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Top takeaways from farm transition plannersTop takeaways from farm transition planners

More than Dirt: Issues facing farm practitioners are not all that different to those in your farm business.

Mike Downey

October 27, 2023

4 Min Read
Multi-generation family walking in sunny wheat field
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Ohio State University’s Agricultural & Resource Law Program, Iowa State University's Center for Agricultural Law & Taxation, and the National Agricultural Law Center are partnering to create a new association of professionals who advise farmers and ranchers on succession and transition planning.

The inaugural conference was held in Des Moines in August, which brought together 240 attorneys, tax specialists, and other farm transition experts for learning, networking, and idea sharing. I was honored to kick off the conference with a “boots on the ground” perspective for the primary issues facing farm transition planners.

I’m not going to lie; I was nervous, and it took some guts as I looked over a room full of seasoned professionals. I opened the conference by sharing a common question I hear out in the country from farmers:

“Mike: Do you know of any good attorney’s or CPA’s who specialize in agriculture?”

“And preferably, younger ones!?”

Age of practitioners

I write a lot about the age of farmers and landowners. But this is an issue in the rural practitioner world too, and the truth is many retiring farmers I work with are outliving their respected advisors. The problem? Many legal and tax professionals have not identified a successor.

I polled the audience and asked how many have a succession plan in place. Of those attending, only about one-third raised their hands. One attorney shared she is 1 of 6 attorneys left in her county working with farmers. She said there were 16 or 17 just 5 years ago.

At one of the breaks, I had a conversation with a farm appraiser and he shared common concerns. He said his company is having a difficult time finding college graduates or others from the ag industry who want to enter his profession.

Think about farm CPAs and other tax professionals. I’ve always respected and admired their time commitment during the busy tax season, working long hours, chained to a desk, talking about taxes every day. I can appreciate how this may make it difficult to entice bringing in new partners.

Perhaps there are some parallels here with farming and other trends occurring in the ag industry. It’s no secret a large percentage of U.S. agriculture is owned and operated by an older demographic. Farming can be challenging at times but it’s important to understand this is an issue with the legal and tax advisors you work with, as well.

Succession planning a new craze  

Forgive my poor analogy to Kenny Chesney’s song, “She think’s my tractor is sexy.But as we look ahead, succession planning could become a popular fad as baby boomers currently hold half of our nation’s $140 trillion in wealth. It is estimated millennials will hold 5 times as much wealth by 2030. This has been coined the “Great Wealth Transfer.”

A record amount of wealth will transfer in the next 10 to 15 years, so beware of cookie cutter estate plans that may do nothing to address the long-term goals for you and your family farm. Sexy-sounding estate and succession planning programs have come and gone, and we will likely see more enter the marketplace in the future.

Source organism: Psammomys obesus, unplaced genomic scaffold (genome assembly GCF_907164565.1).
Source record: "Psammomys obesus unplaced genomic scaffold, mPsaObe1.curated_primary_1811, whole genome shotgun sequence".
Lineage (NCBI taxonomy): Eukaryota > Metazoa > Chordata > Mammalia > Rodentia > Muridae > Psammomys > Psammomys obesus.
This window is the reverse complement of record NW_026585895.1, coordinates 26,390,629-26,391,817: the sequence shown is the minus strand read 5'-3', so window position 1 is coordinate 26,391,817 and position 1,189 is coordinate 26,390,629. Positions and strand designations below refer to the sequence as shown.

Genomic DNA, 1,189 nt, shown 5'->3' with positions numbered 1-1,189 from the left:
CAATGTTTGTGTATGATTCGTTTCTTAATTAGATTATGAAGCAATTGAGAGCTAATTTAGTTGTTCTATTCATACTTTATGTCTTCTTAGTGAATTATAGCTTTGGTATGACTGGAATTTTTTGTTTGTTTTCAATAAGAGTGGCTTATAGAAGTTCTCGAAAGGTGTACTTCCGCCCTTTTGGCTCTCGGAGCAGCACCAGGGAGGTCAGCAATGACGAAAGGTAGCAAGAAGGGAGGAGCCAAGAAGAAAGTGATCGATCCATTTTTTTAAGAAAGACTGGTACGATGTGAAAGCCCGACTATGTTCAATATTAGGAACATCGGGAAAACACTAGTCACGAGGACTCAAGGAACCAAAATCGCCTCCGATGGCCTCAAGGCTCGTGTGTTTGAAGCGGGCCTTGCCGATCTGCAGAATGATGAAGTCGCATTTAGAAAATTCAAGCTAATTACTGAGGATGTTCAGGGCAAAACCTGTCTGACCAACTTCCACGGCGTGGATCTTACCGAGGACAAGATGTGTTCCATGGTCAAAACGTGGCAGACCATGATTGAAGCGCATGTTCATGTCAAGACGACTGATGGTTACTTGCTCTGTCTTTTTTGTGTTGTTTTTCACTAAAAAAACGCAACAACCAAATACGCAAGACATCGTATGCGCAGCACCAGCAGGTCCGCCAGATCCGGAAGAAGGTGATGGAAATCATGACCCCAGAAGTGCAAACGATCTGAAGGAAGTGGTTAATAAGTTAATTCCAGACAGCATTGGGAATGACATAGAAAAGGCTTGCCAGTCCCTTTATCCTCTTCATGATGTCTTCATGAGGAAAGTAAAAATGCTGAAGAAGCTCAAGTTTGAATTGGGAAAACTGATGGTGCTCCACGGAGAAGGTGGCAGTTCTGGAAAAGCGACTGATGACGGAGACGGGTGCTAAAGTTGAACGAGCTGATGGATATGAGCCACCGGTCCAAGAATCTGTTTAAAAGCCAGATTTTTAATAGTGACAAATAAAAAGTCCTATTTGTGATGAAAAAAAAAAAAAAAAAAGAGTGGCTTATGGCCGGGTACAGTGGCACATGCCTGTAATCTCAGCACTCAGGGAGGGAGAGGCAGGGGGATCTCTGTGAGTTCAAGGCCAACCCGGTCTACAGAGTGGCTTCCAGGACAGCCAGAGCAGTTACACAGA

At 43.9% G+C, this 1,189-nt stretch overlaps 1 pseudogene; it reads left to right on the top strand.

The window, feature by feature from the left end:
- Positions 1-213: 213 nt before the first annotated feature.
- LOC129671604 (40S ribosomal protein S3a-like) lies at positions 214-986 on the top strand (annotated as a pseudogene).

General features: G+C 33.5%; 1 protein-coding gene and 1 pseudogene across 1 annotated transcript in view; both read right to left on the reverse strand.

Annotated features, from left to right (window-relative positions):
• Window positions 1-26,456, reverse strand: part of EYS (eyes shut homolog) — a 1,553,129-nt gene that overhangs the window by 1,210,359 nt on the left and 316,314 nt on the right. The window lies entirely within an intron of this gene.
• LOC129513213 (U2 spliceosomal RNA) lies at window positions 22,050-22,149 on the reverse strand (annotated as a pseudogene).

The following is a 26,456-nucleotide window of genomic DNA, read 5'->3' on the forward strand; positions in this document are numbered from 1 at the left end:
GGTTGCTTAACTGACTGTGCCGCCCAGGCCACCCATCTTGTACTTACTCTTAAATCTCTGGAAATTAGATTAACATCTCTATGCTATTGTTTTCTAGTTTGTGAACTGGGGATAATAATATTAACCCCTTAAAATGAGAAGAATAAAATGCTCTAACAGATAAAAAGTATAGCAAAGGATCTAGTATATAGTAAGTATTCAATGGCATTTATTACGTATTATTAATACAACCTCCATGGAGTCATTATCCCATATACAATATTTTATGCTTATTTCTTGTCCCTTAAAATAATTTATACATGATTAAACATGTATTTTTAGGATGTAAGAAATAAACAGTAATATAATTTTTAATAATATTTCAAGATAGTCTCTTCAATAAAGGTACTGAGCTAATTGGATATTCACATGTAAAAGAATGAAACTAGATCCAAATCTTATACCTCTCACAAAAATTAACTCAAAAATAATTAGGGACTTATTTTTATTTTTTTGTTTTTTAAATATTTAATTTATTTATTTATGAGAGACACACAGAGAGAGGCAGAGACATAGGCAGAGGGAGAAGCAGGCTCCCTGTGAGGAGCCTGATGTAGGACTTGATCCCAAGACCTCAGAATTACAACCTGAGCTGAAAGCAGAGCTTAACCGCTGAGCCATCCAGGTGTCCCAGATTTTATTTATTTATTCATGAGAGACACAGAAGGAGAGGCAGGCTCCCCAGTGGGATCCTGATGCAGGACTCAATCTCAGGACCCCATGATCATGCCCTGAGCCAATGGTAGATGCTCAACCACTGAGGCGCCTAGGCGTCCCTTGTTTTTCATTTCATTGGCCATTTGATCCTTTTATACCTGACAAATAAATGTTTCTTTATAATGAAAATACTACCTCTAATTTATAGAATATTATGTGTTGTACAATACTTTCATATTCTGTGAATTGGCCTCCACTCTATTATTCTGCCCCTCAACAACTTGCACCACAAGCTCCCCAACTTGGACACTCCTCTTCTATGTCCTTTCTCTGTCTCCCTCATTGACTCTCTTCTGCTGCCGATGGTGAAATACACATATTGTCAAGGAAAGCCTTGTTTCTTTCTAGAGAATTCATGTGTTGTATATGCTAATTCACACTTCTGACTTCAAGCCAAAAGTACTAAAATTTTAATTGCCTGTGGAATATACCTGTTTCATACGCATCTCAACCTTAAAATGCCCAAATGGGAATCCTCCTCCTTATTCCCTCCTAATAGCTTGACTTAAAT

As you meet with a new advisor, ask yourself: Are they doing this with good intentions? Do they understand the market? Or, are they overcharging and underdelivering?

Other common parallels

I was struck by the fact almost every presenter during the two-day conference had some type of personal experience which led them to working with family farm transitions, including me. You can tell the ones who have a true passion for it, just like in farming.

Looking back, I wish I asked a follow up question to the one-third who said they have a succession plan in place: Does the plan cash flow?

More and more farm businesses will transition to non-family successors in the future just like what will occur with ag consulting, legal, and tax practices. However, those entering and exiting the business will need to find a delicate balance between the value of the equity being transferred and the financial feasibility for buying it and maintaining a viable business moving forward.

Lastly, there was overwhelming acknowledgment that rural practitioners need to do a better job working together with more collaboration, idea sharing, and networking. Is this yet another parallel to the farming community and ag industry in general? I’ll let you be the judge of that.

If you know of a respected advisor who may have interest in the new association of farm transition planners, please ask them to visit here.

Downey has been helping farmers and landowners for the last 23 years with their family farm transition, estate planning, leasing strategies, and general farm advising. He is the co-owner of Next Gen Ag Advocates and an associate of Farm Financial Strategies. Reach Mike at [email protected].

About the Author(s)

Mike Downey

Co-Owner, Next Gen Ag Advocates

Mike Downey is co-owner of Iowa-based Next Gen Ag Advocates and an associate at Farm Financial Strategies. His passion for helping farmers and landowners stems from his own farm roots, growing up on his family’s grain and livestock farm near Roseville, Ill.

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